Periwinkle007 Thu 19-Sep-13 14:31:26

hmm ok so the 2s COULD be acceptable if she felt he was actually messing around or chatting and not concentrating on his work but it is a bit more debatable

GreggsOnLegs Thu 19-Sep-13 14:20:16

Apparently the two's one because he previously wrote them correctly so he wasn't concentrating hard enough when he got them wrong.

CaterpillarCara Thu 19-Sep-13 14:05:32

I agree with all the behaviour ones. The chair one is difficult, as the possible dyspraxia make it more likely not to sit properly e.g. slumping. However, do you know HOW he was not sitting properly? Kids who wiggle round with their chair legs in the air do make it really difficult / dangerous to move round a classroom. I don't have brilliant eyesight and it really concerns me as I think I will hurt myself or a child tripping one day.

I don't like the sound of the "2"s one though.

Periwinkle007 Thu 19-Sep-13 13:59:03

I think it is fair enough for the behaviour but I disagree with the writing numbers back to front. that is punishing a child for something there may be a reason for.

AngusAndElspethsThistleWhistle Thu 19-Sep-13 13:47:22

Message withdrawn at poster's request.

mimbleandlittlemy Thu 19-Sep-13 13:34:15

From what you describe that definitely sounds to me like she is trying to weed out 'infant' behaviour and instil 'junior' behaviour as per seat sitting and window knocking but I have to say the 2s thing does seem foolish, especially if you are awaiting diagnosis. Perhaps worth sticking head round the door one morning and saying something disingenuous along the lines of "I was just wondering when the dyspraxia appointment will be as he still seems to be having problems with number writing?".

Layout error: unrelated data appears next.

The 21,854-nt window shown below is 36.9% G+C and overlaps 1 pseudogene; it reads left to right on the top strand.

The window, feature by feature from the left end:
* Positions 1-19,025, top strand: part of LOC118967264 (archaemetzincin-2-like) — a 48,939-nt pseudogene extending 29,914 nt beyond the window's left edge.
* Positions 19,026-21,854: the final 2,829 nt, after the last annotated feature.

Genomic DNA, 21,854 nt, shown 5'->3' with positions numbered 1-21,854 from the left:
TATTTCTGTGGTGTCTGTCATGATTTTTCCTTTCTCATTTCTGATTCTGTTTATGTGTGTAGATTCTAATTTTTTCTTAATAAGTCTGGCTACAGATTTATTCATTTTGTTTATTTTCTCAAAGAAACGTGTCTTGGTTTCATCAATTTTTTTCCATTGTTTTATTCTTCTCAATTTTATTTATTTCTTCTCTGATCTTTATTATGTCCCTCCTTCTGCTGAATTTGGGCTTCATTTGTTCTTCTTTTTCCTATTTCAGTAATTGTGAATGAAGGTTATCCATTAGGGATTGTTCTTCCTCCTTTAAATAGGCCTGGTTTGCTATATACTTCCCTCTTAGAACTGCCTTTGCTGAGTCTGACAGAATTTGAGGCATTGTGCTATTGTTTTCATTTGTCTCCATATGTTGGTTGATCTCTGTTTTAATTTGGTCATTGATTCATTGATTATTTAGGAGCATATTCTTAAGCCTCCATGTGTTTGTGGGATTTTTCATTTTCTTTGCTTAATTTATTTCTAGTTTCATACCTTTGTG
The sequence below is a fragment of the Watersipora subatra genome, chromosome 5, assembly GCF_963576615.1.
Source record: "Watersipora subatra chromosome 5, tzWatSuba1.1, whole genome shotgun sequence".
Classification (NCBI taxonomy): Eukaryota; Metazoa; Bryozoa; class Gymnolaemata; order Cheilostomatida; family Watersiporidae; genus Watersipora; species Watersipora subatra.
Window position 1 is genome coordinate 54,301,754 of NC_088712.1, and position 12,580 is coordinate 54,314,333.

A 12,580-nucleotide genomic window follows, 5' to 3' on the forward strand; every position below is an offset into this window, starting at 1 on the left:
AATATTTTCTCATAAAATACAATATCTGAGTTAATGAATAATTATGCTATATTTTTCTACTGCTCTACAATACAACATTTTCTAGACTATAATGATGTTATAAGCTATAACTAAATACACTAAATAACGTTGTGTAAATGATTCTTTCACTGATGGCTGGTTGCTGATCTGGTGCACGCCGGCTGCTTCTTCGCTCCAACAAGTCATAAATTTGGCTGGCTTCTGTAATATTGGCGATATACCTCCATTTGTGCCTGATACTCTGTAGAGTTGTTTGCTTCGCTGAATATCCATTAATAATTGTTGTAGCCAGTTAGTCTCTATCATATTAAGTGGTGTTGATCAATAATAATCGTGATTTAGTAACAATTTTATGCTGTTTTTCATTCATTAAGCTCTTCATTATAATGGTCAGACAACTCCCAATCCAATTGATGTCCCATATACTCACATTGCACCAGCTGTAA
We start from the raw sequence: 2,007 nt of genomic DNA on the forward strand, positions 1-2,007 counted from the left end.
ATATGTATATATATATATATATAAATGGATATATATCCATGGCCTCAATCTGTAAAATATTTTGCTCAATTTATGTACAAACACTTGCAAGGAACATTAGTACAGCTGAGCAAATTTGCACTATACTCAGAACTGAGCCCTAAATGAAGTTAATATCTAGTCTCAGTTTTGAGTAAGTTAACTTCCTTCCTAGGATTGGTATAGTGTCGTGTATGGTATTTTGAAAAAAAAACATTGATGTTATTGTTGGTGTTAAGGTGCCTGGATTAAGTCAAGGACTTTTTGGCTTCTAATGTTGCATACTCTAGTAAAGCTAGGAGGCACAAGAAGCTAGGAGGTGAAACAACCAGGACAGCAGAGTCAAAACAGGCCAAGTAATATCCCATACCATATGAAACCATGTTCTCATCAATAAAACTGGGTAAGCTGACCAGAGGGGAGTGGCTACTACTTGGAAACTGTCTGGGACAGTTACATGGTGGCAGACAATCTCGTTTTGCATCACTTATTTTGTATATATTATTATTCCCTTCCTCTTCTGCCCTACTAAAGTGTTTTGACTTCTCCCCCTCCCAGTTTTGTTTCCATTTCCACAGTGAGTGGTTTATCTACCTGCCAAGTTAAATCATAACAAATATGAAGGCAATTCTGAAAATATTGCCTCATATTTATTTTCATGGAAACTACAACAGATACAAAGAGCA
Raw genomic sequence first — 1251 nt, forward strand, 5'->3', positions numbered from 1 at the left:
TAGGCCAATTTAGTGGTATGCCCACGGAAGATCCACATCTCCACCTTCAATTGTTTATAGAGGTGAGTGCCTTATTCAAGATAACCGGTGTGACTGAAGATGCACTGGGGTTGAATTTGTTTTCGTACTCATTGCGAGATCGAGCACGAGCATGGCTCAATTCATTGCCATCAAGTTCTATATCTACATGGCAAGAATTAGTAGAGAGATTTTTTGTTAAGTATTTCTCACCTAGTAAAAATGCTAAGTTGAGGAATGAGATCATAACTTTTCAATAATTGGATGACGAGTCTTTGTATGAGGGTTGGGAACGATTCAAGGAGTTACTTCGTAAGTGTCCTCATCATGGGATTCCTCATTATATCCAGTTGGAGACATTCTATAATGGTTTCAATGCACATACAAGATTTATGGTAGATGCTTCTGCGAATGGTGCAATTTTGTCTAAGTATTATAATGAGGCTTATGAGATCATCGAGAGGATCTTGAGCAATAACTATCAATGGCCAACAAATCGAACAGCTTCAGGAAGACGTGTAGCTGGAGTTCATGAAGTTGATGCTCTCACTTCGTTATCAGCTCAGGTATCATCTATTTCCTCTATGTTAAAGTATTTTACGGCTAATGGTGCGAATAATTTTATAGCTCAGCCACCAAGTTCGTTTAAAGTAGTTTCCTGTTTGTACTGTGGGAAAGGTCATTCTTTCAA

Y3 was our worst year ever in a fairly consistent stream of worst years until we hit 5 and 6 so I really sympathise.

GreggsOnLegs Thu 19-Sep-13 12:56:21

Yes there's a parent 's evening in October, I'll mention it if it continues.
It seems to be minor issues, shouting out the answer and not putting his hand up. Knocking on the window to say hello to his friend Not sitting on his chair properly -we are waiting for an appointment for suspected dyspraxia, the teacher knows this. Writing his 2's the wrong way round. I agree with the not putting hand up and knocking on the window but the other two? Bit harsh?

redskyatnight Thu 19-Sep-13 12:53:22

Are lots of other children also going into amber?
DS's Y1 teacher was very strict and I think the entire class (even the very well behaved ones) ended up on their's schools equivalent on a fairly regular basis.

PatriciaHolm Thu 19-Sep-13 12:24:09